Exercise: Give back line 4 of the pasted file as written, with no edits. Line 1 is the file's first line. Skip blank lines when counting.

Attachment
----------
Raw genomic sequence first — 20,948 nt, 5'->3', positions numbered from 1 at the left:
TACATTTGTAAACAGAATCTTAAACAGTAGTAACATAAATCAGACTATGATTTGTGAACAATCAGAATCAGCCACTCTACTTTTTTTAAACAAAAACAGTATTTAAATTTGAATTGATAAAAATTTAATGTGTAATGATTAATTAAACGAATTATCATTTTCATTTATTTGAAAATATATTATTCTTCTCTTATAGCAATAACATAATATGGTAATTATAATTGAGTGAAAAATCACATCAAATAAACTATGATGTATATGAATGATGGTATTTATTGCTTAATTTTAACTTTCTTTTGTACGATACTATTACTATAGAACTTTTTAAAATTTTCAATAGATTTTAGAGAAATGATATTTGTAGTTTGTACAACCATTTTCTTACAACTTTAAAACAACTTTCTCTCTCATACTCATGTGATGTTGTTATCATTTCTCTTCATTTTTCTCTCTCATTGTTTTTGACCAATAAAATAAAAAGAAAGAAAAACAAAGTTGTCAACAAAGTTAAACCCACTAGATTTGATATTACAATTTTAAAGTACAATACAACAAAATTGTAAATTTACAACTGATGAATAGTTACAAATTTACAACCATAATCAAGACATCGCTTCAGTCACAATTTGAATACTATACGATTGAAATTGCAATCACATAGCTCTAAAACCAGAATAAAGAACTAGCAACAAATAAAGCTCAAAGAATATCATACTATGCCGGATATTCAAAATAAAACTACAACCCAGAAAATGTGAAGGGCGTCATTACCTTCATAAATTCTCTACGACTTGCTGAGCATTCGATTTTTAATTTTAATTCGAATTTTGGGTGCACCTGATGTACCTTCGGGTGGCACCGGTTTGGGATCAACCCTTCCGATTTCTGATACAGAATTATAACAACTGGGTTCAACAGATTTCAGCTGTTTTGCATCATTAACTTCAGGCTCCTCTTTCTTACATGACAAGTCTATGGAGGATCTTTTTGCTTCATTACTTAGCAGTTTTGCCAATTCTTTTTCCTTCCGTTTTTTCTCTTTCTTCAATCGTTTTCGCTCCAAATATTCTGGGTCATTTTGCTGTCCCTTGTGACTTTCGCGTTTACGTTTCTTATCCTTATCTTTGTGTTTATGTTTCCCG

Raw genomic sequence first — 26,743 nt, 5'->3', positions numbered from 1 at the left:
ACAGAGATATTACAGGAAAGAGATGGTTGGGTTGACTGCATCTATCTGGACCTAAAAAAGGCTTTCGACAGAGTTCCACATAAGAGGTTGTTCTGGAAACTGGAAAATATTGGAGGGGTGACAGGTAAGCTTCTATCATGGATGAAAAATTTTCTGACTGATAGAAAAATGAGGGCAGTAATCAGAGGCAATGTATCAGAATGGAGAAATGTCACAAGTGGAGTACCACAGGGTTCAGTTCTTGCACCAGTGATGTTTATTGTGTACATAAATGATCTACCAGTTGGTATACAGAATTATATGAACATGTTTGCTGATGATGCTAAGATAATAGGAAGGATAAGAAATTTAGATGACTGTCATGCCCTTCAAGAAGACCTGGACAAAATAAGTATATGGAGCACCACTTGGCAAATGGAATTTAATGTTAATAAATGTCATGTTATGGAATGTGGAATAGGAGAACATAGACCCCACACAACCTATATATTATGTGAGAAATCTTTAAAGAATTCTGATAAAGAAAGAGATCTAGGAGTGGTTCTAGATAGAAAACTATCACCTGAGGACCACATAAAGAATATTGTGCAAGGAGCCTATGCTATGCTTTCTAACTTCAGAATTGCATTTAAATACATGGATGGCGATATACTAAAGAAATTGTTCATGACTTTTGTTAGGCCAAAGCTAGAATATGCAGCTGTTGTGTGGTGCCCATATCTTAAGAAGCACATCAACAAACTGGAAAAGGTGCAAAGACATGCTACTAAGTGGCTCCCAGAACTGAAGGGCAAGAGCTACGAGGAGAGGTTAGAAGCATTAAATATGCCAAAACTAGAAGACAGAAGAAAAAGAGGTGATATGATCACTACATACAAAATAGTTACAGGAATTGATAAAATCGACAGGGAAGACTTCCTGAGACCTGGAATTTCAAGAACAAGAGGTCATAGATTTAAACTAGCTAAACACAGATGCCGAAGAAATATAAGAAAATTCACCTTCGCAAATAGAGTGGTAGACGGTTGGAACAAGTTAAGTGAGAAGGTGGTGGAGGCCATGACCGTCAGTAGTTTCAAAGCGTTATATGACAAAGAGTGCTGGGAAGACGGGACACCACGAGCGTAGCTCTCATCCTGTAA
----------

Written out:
ACAGAGATATTACAGGAAAGAGATGGTTGGGTTGACTGCATCTATCTGGACCTAAAAAAGGCTTTCGACAGAGTTCCACATAAGAGGTTGTTCTGGAAACTGGAAAATATTGGAGGGGTGACAGGTAAGCTTCTATCATGGATGAAAAATTTTCTGACTGATAGAAAAATGAGGGCAGTAATCAGAGGCAATGTATCAGAATGGAGAAATGTCACAAGTGGAGTACCACAGGGTTCAGTTCTTGCACCAGTGATGTTTATTGTGTACATAAATGATCTACCAGTTGGTATACAGAATTATATGAACATGTTTGCTGATGATGCTAAGATAATAGGAAGGATAAGAAATTTAGATGACTGTCATGCCCTTCAAGAAGACCTGGACAAAATAAGTATATGGAGCACCACTTGGCAAATGGAATTTAATGTTAATAAATGTCATGTTATGGAATGTGGAATAGGAGAACATAGACCCCACACAACCTATATATTATGTGAGAAATCTTTAAAGAATTCTGATAAAGAAAGAGATCTAGGAGTGGTTCTAGATAGAAAACTATCACCTGAGGACCACATAAAGAATATTGTGCAAGGAGCCTATGCTATGCTTTCTAACTTCAGAATTGCATTTAAATACATGGATGGCGATATACTAAAGAAATTGTTCATGACTTTTGTTAGGCCAAAGCTAGAATATGCAGCTGTTGTGTGGTGCCCATATCTTAAGAAGCACATCAACAAACTGGAAAAGGTGCAAAGACATGCTACTAAGTGGCTCCCAGAACTGAAGGGCAAGAGCTACGAGGAGAGGTTAGAAGCATTAAATATGCCAAAACTAGAAGACAGAAGAAAAAGAGGTGATATGATCACTACATACAAAATAGTTACAGGAATTGATAAAATCGACAGGGAAGACTTCCTGAGACCTGGAATTTCAAGAACAAGAGGTCATAGATTTAAACTAGCTAAACACAGATGCCGAAGAAATATAAGAAAATTCACCTTCGCAAATAGAGTGGTAGACGGTTGGAACAAGTTAAGTGAGAAGGTGGTGGAGGCCATGACCGTCAGTAGTTTCAAAGCGTTATATGACAAAGAGTGCTGGGAAGACGGGACACCACGAGCGTAGCTCTCATCCTGTAA